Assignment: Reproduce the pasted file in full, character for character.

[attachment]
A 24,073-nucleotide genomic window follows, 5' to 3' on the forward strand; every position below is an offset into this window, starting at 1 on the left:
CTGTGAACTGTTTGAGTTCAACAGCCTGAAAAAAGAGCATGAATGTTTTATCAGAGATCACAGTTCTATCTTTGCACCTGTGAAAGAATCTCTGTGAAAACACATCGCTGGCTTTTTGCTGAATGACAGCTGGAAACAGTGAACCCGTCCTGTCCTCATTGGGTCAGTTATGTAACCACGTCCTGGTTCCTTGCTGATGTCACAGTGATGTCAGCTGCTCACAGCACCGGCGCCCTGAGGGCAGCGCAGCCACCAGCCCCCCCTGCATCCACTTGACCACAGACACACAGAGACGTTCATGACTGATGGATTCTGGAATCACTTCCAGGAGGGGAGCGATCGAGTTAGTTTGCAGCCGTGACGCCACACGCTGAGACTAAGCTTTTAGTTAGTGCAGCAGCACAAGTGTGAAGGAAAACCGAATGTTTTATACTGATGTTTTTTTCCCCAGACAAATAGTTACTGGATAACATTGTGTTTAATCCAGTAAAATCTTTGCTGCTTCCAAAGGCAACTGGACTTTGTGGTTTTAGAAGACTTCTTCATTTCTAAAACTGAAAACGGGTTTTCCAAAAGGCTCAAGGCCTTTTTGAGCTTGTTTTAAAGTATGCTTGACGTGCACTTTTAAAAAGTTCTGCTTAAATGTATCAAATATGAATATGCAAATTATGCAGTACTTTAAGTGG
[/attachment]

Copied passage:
A 24,073-nucleotide genomic window follows, 5' to 3' on the forward strand; every position below is an offset into this window, starting at 1 on the left:
CTGTGAACTGTTTGAGTTCAACAGCCTGAAAAAAGAGCATGAATGTTTTATCAGAGATCACAGTTCTATCTTTGCACCTGTGAAAGAATCTCTGTGAAAACACATCGCTGGCTTTTTGCTGAATGACAGCTGGAAACAGTGAACCCGTCCTGTCCTCATTGGGTCAGTTATGTAACCACGTCCTGGTTCCTTGCTGATGTCACAGTGATGTCAGCTGCTCACAGCACCGGCGCCCTGAGGGCAGCGCAGCCACCAGCCCCCCCTGCATCCACTTGACCACAGACACACAGAGACGTTCATGACTGATGGATTCTGGAATCACTTCCAGGAGGGGAGCGATCGAGTTAGTTTGCAGCCGTGACGCCACACGCTGAGACTAAGCTTTTAGTTAGTGCAGCAGCACAAGTGTGAAGGAAAACCGAATGTTTTATACTGATGTTTTTTTCCCCAGACAAATAGTTACTGGATAACATTGTGTTTAATCCAGTAAAATCTTTGCTGCTTCCAAAGGCAACTGGACTTTGTGGTTTTAGAAGACTTCTTCATTTCTAAAACTGAAAACGGGTTTTCCAAAAGGCTCAAGGCCTTTTTGAGCTTGTTTTAAAGTATGCTTGACGTGCACTTTTAAAAAGTTCTGCTTAAATGTATCAAATATGAATATGCAAATTATGCAGTACTTTAAGTGG